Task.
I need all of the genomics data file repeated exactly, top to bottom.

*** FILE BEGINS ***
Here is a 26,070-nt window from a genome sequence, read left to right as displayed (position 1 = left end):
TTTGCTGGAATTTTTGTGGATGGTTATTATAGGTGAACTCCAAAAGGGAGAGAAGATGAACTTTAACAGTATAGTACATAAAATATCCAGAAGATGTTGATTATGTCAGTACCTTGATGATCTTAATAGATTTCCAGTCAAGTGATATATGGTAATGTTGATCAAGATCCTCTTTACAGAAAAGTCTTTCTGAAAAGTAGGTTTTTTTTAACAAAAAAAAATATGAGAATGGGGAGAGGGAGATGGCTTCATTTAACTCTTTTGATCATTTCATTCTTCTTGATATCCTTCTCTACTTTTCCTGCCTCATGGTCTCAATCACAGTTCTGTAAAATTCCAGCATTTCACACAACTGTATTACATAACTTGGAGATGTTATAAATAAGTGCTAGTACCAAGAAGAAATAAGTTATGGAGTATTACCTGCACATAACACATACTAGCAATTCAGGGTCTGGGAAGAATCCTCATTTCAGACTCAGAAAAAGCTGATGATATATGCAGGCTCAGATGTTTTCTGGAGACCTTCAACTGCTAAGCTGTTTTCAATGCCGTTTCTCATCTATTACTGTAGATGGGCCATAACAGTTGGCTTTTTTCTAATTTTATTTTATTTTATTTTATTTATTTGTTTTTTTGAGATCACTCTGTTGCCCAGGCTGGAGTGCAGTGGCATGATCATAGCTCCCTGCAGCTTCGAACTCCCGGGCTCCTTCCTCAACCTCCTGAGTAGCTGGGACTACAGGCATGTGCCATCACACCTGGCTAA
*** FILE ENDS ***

Here is a 26,070-nt window from a genome sequence, read left to right as displayed (position 1 = left end):
TTTGCTGGAATTTTTGTGGATGGTTATTATAGGTGAACTCCAAAAGGGAGAGAAGATGAACTTTAACAGTATAGTACATAAAATATCCAGAAGATGTTGATTATGTCAGTACCTTGATGATCTTAATAGATTTCCAGTCAAGTGATATATGGTAATGTTGATCAAGATCCTCTTTACAGAAAAGTCTTTCTGAAAAGTAGGTTTTTTTTAACAAAAAAAAATATGAGAATGGGGAGAGGGAGATGGCTTCATTTAACTCTTTTGATCATTTCATTCTTCTTGATATCCTTCTCTACTTTTCCTGCCTCATGGTCTCAATCACAGTTCTGTAAAATTCCAGCATTTCACACAACTGTATTACATAACTTGGAGATGTTATAAATAAGTGCTAGTACCAAGAAGAAATAAGTTATGGAGTATTACCTGCACATAACACATACTAGCAATTCAGGGTCTGGGAAGAATCCTCATTTCAGACTCAGAAAAAGCTGATGATATATGCAGGCTCAGATGTTTTCTGGAGACCTTCAACTGCTAAGCTGTTTTCAATGCCGTTTCTCATCTATTACTGTAGATGGGCCATAACAGTTGGCTTTTTTCTAATTTTATTTTATTTTATTTTATTTATTTGTTTTTTTGAGATCACTCTGTTGCCCAGGCTGGAGTGCAGTGGCATGATCATAGCTCCCTGCAGCTTCGAACTCCCGGGCTCCTTCCTCAACCTCCTGAGTAGCTGGGACTACAGGCATGTGCCATCACACCTGGCTAA